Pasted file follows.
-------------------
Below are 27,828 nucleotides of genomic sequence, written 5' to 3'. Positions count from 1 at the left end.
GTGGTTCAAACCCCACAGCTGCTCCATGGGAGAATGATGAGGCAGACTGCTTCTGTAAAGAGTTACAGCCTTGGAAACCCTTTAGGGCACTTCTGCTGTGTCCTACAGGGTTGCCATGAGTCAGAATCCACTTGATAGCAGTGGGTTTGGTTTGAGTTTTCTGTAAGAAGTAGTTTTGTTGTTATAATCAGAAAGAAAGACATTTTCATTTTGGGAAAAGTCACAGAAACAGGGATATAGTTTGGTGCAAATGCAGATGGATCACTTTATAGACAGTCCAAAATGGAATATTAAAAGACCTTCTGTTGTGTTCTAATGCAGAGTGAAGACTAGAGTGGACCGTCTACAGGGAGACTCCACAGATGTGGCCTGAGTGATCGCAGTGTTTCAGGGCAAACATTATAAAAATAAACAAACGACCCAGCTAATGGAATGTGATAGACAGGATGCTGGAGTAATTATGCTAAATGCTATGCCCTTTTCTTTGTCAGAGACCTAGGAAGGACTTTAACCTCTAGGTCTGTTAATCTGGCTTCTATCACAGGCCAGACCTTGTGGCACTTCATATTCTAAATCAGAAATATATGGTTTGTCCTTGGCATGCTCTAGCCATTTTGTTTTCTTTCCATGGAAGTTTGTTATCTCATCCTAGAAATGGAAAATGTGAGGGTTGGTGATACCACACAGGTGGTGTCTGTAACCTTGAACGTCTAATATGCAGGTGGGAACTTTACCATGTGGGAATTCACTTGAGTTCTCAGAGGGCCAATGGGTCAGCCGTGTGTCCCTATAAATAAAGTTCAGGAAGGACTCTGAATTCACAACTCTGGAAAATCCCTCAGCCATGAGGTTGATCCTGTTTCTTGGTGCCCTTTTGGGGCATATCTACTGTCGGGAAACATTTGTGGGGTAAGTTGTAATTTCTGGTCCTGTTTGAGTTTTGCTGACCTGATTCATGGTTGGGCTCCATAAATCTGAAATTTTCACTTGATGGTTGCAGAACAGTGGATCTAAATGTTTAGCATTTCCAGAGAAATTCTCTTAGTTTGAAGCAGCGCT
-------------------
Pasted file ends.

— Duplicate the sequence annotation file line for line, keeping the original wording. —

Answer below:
Below are 27,828 nucleotides of genomic sequence, written 5' to 3'. Positions count from 1 at the left end.
GTGGTTCAAACCCCACAGCTGCTCCATGGGAGAATGATGAGGCAGACTGCTTCTGTAAAGAGTTACAGCCTTGGAAACCCTTTAGGGCACTTCTGCTGTGTCCTACAGGGTTGCCATGAGTCAGAATCCACTTGATAGCAGTGGGTTTGGTTTGAGTTTTCTGTAAGAAGTAGTTTTGTTGTTATAATCAGAAAGAAAGACATTTTCATTTTGGGAAAAGTCACAGAAACAGGGATATAGTTTGGTGCAAATGCAGATGGATCACTTTATAGACAGTCCAAAATGGAATATTAAAAGACCTTCTGTTGTGTTCTAATGCAGAGTGAAGACTAGAGTGGACCGTCTACAGGGAGACTCCACAGATGTGGCCTGAGTGATCGCAGTGTTTCAGGGCAAACATTATAAAAATAAACAAACGACCCAGCTAATGGAATGTGATAGACAGGATGCTGGAGTAATTATGCTAAATGCTATGCCCTTTTCTTTGTCAGAGACCTAGGAAGGACTTTAACCTCTAGGTCTGTTAATCTGGCTTCTATCACAGGCCAGACCTTGTGGCACTTCATATTCTAAATCAGAAATATATGGTTTGTCCTTGGCATGCTCTAGCCATTTTGTTTTCTTTCCATGGAAGTTTGTTATCTCATCCTAGAAATGGAAAATGTGAGGGTTGGTGATACCACACAGGTGGTGTCTGTAACCTTGAACGTCTAATATGCAGGTGGGAACTTTACCATGTGGGAATTCACTTGAGTTCTCAGAGGGCCAATGGGTCAGCCGTGTGTCCCTATAAATAAAGTTCAGGAAGGACTCTGAATTCACAACTCTGGAAAATCCCTCAGCCATGAGGTTGATCCTGTTTCTTGGTGCCCTTTTGGGGCATATCTACTGTCGGGAAACATTTGTGGGGTAAGTTGTAATTTCTGGTCCTGTTTGAGTTTTGCTGACCTGATTCATGGTTGGGCTCCATAAATCTGAAATTTTCACTTGATGGTTGCAGAACAGTGGATCTAAATGTTTAGCATTTCCAGAGAAATTCTCTTAGTTTGAAGCAGCGCT